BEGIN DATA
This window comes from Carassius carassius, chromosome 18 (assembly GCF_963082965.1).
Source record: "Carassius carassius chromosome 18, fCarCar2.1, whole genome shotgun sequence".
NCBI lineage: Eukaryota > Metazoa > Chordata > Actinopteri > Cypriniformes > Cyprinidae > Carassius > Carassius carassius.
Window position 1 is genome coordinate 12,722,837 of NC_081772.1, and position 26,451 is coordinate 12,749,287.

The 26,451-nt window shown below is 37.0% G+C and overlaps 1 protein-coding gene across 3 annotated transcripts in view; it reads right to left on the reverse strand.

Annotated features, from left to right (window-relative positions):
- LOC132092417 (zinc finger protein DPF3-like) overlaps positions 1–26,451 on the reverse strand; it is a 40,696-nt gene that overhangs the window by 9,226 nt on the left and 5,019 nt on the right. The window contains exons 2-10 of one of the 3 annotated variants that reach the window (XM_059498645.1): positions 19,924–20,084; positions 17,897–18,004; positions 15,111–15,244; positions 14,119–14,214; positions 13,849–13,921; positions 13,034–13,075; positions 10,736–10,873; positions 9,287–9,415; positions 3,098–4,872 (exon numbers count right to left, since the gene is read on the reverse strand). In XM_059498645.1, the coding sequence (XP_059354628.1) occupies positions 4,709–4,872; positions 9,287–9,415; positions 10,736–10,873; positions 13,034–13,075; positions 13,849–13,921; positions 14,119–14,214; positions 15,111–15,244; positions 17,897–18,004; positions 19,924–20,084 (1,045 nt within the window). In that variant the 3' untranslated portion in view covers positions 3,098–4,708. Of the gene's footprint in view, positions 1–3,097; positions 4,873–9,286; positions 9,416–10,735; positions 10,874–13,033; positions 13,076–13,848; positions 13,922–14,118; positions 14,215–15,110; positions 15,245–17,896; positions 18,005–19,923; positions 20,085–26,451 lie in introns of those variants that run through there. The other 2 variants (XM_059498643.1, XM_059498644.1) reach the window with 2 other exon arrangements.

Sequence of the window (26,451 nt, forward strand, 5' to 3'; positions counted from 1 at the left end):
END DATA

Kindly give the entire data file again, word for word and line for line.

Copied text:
This window comes from Carassius carassius, chromosome 18 (assembly GCF_963082965.1).
Source record: "Carassius carassius chromosome 18, fCarCar2.1, whole genome shotgun sequence".
NCBI lineage: Eukaryota > Metazoa > Chordata > Actinopteri > Cypriniformes > Cyprinidae > Carassius > Carassius carassius.
Window position 1 is genome coordinate 12,722,837 of NC_081772.1, and position 26,451 is coordinate 12,749,287.

The 26,451-nt window shown below is 37.0% G+C and overlaps 1 protein-coding gene across 3 annotated transcripts in view; it reads right to left on the reverse strand.

Annotated features, from left to right (window-relative positions):
- LOC132092417 (zinc finger protein DPF3-like) overlaps positions 1–26,451 on the reverse strand; it is a 40,696-nt gene that overhangs the window by 9,226 nt on the left and 5,019 nt on the right. The window contains exons 2-10 of one of the 3 annotated variants that reach the window (XM_059498645.1): positions 19,924–20,084; positions 17,897–18,004; positions 15,111–15,244; positions 14,119–14,214; positions 13,849–13,921; positions 13,034–13,075; positions 10,736–10,873; positions 9,287–9,415; positions 3,098–4,872 (exon numbers count right to left, since the gene is read on the reverse strand). In XM_059498645.1, the coding sequence (XP_059354628.1) occupies positions 4,709–4,872; positions 9,287–9,415; positions 10,736–10,873; positions 13,034–13,075; positions 13,849–13,921; positions 14,119–14,214; positions 15,111–15,244; positions 17,897–18,004; positions 19,924–20,084 (1,045 nt within the window). In that variant the 3' untranslated portion in view covers positions 3,098–4,708. Of the gene's footprint in view, positions 1–3,097; positions 4,873–9,286; positions 9,416–10,735; positions 10,874–13,033; positions 13,076–13,848; positions 13,922–14,118; positions 14,215–15,110; positions 15,245–17,896; positions 18,005–19,923; positions 20,085–26,451 lie in introns of those variants that run through there. The other 2 variants (XM_059498643.1, XM_059498644.1) reach the window with 2 other exon arrangements.

Sequence of the window (26,451 nt, forward strand, 5' to 3'; positions counted from 1 at the left end):